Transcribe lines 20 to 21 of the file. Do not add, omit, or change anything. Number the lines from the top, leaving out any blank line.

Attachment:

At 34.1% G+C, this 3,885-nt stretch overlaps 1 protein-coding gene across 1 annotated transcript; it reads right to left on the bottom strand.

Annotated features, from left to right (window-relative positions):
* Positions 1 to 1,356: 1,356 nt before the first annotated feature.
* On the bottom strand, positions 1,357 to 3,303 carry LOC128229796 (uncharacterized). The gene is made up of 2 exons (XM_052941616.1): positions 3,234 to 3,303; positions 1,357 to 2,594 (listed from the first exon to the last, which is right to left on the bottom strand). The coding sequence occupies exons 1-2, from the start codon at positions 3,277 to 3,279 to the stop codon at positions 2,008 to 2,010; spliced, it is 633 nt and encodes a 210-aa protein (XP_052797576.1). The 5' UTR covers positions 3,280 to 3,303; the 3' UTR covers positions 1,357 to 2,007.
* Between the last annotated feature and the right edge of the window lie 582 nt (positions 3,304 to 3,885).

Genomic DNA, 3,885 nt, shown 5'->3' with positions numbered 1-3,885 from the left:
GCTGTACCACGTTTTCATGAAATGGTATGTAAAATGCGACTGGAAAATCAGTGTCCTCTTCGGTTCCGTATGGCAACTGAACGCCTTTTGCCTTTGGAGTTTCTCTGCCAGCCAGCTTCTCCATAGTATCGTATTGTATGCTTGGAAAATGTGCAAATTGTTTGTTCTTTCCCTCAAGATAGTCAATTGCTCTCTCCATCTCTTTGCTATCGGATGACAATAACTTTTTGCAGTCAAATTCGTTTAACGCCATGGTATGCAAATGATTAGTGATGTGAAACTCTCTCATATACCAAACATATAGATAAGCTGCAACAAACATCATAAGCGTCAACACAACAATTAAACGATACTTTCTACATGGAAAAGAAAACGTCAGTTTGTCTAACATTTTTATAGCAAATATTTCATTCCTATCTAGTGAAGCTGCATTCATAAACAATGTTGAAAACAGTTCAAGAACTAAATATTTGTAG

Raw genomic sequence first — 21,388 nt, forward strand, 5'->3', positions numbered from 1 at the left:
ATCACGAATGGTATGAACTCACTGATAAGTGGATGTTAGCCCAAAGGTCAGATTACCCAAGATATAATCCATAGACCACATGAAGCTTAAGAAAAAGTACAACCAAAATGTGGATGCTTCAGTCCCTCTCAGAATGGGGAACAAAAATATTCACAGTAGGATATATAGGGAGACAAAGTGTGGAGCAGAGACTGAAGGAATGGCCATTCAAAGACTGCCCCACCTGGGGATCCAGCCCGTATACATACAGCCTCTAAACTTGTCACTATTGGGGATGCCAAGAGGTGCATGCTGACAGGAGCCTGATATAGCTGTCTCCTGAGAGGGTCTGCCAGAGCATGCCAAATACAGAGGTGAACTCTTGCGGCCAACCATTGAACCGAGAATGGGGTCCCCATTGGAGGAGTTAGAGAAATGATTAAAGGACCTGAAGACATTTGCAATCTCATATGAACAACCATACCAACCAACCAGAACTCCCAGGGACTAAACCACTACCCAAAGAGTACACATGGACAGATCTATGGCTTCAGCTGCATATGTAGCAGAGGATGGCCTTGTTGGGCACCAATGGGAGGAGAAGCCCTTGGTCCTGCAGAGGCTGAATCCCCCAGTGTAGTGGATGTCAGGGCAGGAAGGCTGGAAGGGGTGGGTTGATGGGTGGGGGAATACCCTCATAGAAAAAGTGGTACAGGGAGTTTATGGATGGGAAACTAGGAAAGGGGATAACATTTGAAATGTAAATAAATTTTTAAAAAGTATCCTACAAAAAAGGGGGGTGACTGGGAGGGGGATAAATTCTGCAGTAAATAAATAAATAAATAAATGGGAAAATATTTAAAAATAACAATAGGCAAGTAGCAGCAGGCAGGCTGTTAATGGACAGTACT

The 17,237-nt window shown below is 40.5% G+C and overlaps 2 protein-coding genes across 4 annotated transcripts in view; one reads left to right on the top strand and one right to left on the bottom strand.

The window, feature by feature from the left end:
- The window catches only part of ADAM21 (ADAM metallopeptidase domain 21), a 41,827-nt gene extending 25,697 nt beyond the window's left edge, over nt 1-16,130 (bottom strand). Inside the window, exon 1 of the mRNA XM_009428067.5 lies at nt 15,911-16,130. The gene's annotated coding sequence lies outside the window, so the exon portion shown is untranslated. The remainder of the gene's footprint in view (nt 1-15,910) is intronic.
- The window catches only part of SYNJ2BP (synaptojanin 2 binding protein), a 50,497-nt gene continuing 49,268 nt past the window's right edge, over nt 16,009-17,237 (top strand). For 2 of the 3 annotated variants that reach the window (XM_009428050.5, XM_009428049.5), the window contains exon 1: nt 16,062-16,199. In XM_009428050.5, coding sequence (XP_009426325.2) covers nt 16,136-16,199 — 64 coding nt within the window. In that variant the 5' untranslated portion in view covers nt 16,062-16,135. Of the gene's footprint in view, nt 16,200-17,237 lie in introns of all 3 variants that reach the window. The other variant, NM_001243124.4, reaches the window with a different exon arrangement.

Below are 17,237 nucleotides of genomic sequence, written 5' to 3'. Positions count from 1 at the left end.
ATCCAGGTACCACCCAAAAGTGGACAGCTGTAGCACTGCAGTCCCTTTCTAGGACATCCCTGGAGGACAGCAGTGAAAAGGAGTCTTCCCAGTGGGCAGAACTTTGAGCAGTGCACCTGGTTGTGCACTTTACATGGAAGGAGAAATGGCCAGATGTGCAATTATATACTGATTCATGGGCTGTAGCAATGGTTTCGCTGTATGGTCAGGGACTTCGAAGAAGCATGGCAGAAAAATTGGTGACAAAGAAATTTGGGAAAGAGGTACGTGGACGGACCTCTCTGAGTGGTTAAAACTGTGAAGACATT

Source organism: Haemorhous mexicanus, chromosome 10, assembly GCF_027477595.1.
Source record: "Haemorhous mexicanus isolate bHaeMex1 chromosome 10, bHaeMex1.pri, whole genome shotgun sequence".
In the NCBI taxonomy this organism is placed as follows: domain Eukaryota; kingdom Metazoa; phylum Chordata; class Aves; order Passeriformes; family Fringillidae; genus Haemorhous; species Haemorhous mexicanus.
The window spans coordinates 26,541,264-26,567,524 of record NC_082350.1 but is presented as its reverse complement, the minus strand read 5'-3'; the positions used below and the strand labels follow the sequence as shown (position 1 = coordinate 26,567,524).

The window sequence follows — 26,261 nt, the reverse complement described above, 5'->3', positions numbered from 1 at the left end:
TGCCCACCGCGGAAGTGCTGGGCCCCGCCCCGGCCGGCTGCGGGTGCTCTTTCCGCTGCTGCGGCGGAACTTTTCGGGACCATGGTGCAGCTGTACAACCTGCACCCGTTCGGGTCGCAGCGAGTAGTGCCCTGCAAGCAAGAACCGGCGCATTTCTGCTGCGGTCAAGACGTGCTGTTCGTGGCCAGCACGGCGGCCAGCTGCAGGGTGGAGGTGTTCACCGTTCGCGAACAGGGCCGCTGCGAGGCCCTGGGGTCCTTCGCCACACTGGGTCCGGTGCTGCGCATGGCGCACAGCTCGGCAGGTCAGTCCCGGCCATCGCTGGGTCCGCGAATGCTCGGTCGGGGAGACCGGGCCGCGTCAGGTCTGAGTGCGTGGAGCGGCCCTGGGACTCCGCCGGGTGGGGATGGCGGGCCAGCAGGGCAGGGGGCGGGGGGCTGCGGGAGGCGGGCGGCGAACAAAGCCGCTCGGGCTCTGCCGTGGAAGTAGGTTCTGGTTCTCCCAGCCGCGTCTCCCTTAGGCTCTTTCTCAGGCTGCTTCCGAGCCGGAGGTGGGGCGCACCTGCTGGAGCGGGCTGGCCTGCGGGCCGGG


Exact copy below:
The window sequence follows — 26,261 nt, the reverse complement described above, 5'->3', positions numbered from 1 at the left end:
TGCCCACCGCGGAAGTGCTGGGCCCCGCCCCGGCCGGCTGCGGGTGCTCTTTCCGCTGCTGCGGCGGAACTTTTCGGGACCATGGTGCAGCTGTACAACCTGCACCCGTTCGGGTCGCAGCGAGTAGTGCCCTGCAAGCAAGAACCGGCGCATTTCTGCTGCGGTCAAGACGTGCTGTTCGTGGCCAGCACGGCGGCCAGCTGCAGGGTGGAGGTGTTCACCGTTCGCGAACAGGGCCGCTGCGAGGCCCTGGGGTCCTTCGCCACACTGGGTCCGGTGCTGCGCATGGCGCACAGCTCGGCAGGTCAGTCCCGGCCATCGCTGGGTCCGCGAATGCTCGGTCGGGGAGACCGGGCCGCGTCAGGTCTGAGTGCGTGGAGCGGCCCTGGGACTCCGCCGGGTGGGGATGGCGGGCCAGCAGGGCAGGGGGCGGGGGGCTGCGGGAGGCGGGCGGCGAACAAAGCCGCTCGGGCTCTGCCGTGGAAGTAGGTTCTGGTTCTCCCAGCCGCGTCTCCCTTAGGCTCTTTCTCAGGCTGCTTCCGAGCCGGAGGTGGGGCGCACCTGCTGGAGCGGGCTGGCCTGCGGGCCGGG